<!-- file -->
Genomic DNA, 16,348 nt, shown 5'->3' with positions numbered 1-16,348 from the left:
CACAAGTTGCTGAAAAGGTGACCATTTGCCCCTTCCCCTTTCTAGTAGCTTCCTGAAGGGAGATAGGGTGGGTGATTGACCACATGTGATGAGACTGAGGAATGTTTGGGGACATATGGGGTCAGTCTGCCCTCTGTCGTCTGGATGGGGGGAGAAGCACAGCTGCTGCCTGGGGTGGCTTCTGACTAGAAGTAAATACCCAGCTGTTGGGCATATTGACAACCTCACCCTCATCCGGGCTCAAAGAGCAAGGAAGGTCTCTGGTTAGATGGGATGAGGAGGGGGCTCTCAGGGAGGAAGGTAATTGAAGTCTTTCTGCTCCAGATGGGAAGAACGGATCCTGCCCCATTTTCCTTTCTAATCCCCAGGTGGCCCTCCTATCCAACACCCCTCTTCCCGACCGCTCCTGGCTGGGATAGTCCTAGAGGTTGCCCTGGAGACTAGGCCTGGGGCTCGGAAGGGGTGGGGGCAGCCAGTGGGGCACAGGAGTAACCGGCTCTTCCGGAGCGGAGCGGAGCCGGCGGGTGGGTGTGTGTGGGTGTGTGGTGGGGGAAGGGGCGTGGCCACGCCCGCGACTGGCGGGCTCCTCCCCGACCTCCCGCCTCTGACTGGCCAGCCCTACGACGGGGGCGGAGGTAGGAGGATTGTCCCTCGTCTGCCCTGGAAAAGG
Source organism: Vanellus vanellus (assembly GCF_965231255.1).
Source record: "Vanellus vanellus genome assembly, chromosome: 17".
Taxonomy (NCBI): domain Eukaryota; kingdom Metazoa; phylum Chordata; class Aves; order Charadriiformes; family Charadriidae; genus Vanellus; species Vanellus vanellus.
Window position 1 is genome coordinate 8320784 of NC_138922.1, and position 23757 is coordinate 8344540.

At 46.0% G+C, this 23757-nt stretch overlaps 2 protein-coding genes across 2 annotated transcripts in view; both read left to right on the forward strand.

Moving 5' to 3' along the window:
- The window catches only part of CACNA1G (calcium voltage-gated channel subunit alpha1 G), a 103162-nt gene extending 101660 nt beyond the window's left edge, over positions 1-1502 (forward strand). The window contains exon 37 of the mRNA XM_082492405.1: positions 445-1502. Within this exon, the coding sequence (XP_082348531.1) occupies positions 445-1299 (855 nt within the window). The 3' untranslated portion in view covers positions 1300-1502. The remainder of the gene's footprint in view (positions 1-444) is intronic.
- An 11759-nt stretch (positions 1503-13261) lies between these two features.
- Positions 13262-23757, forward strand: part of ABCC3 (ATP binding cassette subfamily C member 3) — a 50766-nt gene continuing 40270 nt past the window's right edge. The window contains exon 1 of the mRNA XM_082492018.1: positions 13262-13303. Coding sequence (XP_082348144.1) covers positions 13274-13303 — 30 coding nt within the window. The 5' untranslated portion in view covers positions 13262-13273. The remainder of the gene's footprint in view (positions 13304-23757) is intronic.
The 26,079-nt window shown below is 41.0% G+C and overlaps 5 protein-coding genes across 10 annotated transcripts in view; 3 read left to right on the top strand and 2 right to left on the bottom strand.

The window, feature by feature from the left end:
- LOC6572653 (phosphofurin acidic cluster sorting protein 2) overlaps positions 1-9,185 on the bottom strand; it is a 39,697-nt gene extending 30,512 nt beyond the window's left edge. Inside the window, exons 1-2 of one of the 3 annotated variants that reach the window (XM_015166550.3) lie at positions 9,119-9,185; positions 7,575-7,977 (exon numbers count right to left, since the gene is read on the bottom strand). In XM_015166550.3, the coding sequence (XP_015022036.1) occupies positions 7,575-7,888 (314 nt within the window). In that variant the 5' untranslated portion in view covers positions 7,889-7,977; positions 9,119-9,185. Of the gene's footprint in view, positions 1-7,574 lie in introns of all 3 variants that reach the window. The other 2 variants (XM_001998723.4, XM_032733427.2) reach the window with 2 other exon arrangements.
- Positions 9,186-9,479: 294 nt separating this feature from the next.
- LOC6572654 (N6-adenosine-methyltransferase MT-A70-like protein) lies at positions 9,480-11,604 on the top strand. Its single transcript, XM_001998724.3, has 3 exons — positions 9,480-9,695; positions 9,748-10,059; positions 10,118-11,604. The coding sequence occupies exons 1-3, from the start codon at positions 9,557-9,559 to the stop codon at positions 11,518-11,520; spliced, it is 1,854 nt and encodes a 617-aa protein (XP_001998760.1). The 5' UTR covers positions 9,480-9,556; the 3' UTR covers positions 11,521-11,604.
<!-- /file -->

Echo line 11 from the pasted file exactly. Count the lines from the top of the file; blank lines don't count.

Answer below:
- Positions 13262-23757, forward strand: part of ABCC3 (ATP binding cassette subfamily C member 3) — a 50766-nt gene continuing 40270 nt past the window's right edge. The window contains exon 1 of the mRNA XM_082492018.1: positions 13262-13303. Coding sequence (XP_082348144.1) covers positions 13274-13303 — 30 coding nt within the window. The 5' untranslated portion in view covers positions 13262-13273. The remainder of the gene's footprint in view (positions 13304-23757) is intronic.